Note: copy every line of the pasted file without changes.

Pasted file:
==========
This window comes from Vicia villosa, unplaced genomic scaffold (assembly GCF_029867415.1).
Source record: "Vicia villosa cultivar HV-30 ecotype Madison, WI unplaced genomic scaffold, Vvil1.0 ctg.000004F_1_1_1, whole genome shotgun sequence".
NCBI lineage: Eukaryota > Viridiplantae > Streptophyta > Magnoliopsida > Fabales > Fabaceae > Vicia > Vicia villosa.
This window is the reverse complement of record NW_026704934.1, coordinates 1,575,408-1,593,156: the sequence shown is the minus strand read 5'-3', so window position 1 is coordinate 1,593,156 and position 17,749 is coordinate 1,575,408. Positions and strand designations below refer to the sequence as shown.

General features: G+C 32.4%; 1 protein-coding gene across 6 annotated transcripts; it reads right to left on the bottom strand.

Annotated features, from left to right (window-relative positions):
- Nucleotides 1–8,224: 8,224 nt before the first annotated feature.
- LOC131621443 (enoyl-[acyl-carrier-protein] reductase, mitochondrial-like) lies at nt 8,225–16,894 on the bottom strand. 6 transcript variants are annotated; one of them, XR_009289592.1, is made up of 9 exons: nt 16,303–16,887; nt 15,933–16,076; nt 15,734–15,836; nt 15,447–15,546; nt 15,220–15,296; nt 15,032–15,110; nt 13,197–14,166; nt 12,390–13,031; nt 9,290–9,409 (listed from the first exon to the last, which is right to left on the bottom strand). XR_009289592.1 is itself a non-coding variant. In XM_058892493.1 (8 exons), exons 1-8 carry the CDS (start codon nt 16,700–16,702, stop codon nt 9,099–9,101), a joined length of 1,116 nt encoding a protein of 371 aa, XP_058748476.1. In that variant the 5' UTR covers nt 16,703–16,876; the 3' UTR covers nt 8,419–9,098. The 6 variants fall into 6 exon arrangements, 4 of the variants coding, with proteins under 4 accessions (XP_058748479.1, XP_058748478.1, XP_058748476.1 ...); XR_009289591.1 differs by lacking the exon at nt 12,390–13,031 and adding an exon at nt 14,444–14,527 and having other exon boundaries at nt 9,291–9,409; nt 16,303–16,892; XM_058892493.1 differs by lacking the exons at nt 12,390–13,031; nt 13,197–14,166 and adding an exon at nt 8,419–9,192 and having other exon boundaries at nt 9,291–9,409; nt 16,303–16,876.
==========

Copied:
This window comes from Vicia villosa, unplaced genomic scaffold (assembly GCF_029867415.1).
Source record: "Vicia villosa cultivar HV-30 ecotype Madison, WI unplaced genomic scaffold, Vvil1.0 ctg.000004F_1_1_1, whole genome shotgun sequence".
NCBI lineage: Eukaryota > Viridiplantae > Streptophyta > Magnoliopsida > Fabales > Fabaceae > Vicia > Vicia villosa.
This window is the reverse complement of record NW_026704934.1, coordinates 1,575,408-1,593,156: the sequence shown is the minus strand read 5'-3', so window position 1 is coordinate 1,593,156 and position 17,749 is coordinate 1,575,408. Positions and strand designations below refer to the sequence as shown.

General features: G+C 32.4%; 1 protein-coding gene across 6 annotated transcripts; it reads right to left on the bottom strand.

Annotated features, from left to right (window-relative positions):
- Nucleotides 1–8,224: 8,224 nt before the first annotated feature.
- LOC131621443 (enoyl-[acyl-carrier-protein] reductase, mitochondrial-like) lies at nt 8,225–16,894 on the bottom strand. 6 transcript variants are annotated; one of them, XR_009289592.1, is made up of 9 exons: nt 16,303–16,887; nt 15,933–16,076; nt 15,734–15,836; nt 15,447–15,546; nt 15,220–15,296; nt 15,032–15,110; nt 13,197–14,166; nt 12,390–13,031; nt 9,290–9,409 (listed from the first exon to the last, which is right to left on the bottom strand). XR_009289592.1 is itself a non-coding variant. In XM_058892493.1 (8 exons), exons 1-8 carry the CDS (start codon nt 16,700–16,702, stop codon nt 9,099–9,101), a joined length of 1,116 nt encoding a protein of 371 aa, XP_058748476.1. In that variant the 5' UTR covers nt 16,703–16,876; the 3' UTR covers nt 8,419–9,098. The 6 variants fall into 6 exon arrangements, 4 of the variants coding, with proteins under 4 accessions (XP_058748479.1, XP_058748478.1, XP_058748476.1 ...); XR_009289591.1 differs by lacking the exon at nt 12,390–13,031 and adding an exon at nt 14,444–14,527 and having other exon boundaries at nt 9,291–9,409; nt 16,303–16,892; XM_058892493.1 differs by lacking the exons at nt 12,390–13,031; nt 13,197–14,166 and adding an exon at nt 8,419–9,192 and having other exon boundaries at nt 9,291–9,409; nt 16,303–16,876.